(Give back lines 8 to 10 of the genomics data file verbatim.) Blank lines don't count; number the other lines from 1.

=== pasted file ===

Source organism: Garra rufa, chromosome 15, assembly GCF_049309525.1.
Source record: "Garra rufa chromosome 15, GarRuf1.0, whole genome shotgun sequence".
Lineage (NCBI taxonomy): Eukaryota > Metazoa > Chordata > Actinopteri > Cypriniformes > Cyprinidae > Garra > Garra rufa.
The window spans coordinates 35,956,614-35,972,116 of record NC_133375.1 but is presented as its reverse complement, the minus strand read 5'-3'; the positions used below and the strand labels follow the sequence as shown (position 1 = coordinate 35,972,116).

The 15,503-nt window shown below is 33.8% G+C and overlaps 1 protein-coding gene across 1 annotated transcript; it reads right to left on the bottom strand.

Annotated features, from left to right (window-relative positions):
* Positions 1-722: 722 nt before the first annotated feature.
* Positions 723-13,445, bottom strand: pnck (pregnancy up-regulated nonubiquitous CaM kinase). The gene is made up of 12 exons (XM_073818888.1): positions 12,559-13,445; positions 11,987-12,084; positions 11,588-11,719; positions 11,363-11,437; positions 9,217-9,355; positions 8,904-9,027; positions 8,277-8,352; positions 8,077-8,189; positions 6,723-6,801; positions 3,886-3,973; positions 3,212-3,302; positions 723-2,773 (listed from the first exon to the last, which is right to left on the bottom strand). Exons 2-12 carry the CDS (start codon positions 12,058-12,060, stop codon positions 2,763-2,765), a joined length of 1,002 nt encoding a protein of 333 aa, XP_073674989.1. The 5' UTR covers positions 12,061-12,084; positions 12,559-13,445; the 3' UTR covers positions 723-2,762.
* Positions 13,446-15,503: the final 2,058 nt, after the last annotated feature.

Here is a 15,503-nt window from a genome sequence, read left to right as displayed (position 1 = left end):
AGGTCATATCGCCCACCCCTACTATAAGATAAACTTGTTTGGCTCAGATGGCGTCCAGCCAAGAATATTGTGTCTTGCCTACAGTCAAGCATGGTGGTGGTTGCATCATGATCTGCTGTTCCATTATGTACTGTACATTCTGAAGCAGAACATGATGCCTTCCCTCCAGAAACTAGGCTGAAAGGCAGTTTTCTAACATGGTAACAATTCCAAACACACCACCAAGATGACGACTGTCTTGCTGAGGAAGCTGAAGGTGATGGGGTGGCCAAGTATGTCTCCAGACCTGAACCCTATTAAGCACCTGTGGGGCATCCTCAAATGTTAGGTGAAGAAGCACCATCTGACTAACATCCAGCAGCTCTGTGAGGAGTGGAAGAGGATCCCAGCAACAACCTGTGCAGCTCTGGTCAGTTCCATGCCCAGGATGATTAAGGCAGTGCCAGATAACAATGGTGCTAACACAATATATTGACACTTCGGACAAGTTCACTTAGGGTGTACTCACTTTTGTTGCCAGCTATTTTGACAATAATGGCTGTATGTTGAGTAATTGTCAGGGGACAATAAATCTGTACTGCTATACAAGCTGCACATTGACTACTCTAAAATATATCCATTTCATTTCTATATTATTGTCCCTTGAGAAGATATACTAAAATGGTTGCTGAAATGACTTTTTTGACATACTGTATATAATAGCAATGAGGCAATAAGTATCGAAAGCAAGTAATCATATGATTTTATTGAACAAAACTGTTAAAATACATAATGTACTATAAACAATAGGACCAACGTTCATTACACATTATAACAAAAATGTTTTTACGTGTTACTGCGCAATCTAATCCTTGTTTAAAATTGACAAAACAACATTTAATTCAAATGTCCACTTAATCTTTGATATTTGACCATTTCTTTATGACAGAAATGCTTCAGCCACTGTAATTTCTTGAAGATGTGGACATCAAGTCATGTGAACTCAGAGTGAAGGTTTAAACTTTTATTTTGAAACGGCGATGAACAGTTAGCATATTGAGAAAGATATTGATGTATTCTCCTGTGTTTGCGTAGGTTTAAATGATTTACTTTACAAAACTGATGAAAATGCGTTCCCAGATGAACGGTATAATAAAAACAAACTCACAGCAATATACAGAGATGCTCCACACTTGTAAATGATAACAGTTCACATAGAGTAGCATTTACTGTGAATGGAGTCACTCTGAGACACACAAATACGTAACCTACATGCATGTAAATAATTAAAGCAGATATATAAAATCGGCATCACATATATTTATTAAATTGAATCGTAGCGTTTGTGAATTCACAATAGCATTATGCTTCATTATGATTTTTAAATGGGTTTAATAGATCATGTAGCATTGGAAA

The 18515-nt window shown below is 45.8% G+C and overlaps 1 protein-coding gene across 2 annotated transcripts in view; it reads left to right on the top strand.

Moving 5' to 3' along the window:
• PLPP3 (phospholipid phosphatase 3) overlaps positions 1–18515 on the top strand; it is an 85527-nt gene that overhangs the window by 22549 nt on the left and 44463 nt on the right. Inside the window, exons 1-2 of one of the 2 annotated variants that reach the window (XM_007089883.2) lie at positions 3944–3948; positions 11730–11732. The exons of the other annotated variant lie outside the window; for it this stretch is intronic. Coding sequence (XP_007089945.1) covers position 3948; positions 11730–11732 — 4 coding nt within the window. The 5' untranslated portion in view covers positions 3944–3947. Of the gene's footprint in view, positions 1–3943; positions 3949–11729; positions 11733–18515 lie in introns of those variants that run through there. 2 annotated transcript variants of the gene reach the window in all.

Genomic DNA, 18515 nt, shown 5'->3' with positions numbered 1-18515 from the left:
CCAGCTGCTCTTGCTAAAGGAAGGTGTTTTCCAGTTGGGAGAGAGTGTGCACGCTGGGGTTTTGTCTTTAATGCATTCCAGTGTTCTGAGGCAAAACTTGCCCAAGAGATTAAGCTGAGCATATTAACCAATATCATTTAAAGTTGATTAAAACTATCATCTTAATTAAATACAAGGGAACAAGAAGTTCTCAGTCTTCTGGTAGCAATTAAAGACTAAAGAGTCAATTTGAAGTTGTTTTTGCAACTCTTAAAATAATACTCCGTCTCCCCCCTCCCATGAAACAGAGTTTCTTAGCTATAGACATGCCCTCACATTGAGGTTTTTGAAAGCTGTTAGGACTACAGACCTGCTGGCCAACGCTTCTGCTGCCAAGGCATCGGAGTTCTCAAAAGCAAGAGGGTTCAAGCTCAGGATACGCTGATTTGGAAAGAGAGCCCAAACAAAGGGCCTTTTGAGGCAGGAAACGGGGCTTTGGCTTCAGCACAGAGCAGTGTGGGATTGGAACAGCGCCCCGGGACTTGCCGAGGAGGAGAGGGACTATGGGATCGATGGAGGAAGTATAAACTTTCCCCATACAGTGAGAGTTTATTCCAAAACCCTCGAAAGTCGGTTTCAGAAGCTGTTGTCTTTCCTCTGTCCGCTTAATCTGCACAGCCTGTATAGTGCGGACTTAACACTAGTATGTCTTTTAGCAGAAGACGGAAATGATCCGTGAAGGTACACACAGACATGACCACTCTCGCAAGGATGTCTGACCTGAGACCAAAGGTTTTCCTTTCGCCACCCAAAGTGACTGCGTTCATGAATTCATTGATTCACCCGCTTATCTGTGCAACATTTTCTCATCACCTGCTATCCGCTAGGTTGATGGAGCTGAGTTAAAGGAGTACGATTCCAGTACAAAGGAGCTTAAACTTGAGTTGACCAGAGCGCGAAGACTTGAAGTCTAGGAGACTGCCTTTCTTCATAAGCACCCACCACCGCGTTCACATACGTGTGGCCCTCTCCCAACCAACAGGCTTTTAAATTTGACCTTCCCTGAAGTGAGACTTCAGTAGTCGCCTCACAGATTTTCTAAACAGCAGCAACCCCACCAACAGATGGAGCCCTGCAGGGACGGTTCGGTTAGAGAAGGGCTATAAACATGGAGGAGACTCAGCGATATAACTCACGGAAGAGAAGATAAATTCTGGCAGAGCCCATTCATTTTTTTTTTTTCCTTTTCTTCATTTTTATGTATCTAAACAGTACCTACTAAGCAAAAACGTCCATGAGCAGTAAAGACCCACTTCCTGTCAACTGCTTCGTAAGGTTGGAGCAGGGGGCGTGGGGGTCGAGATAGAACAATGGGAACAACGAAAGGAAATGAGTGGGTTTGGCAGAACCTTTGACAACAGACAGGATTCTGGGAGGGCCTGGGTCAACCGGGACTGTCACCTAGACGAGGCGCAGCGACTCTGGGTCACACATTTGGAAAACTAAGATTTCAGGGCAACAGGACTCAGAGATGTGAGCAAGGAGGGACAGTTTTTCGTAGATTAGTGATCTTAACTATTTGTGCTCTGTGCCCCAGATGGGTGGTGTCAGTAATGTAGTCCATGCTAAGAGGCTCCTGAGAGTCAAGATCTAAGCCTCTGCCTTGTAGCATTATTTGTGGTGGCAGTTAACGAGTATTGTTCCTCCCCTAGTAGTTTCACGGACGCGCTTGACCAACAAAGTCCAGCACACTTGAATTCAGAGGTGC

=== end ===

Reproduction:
* Positions 723-13,445, bottom strand: pnck (pregnancy up-regulated nonubiquitous CaM kinase). The gene is made up of 12 exons (XM_073818888.1): positions 12,559-13,445; positions 11,987-12,084; positions 11,588-11,719; positions 11,363-11,437; positions 9,217-9,355; positions 8,904-9,027; positions 8,277-8,352; positions 8,077-8,189; positions 6,723-6,801; positions 3,886-3,973; positions 3,212-3,302; positions 723-2,773 (listed from the first exon to the last, which is right to left on the bottom strand). Exons 2-12 carry the CDS (start codon positions 12,058-12,060, stop codon positions 2,763-2,765), a joined length of 1,002 nt encoding a protein of 333 aa, XP_073674989.1. The 5' UTR covers positions 12,061-12,084; positions 12,559-13,445; the 3' UTR covers positions 723-2,762.
* Positions 13,446-15,503: the final 2,058 nt, after the last annotated feature.

Here is a 15,503-nt window from a genome sequence, read left to right as displayed (position 1 = left end):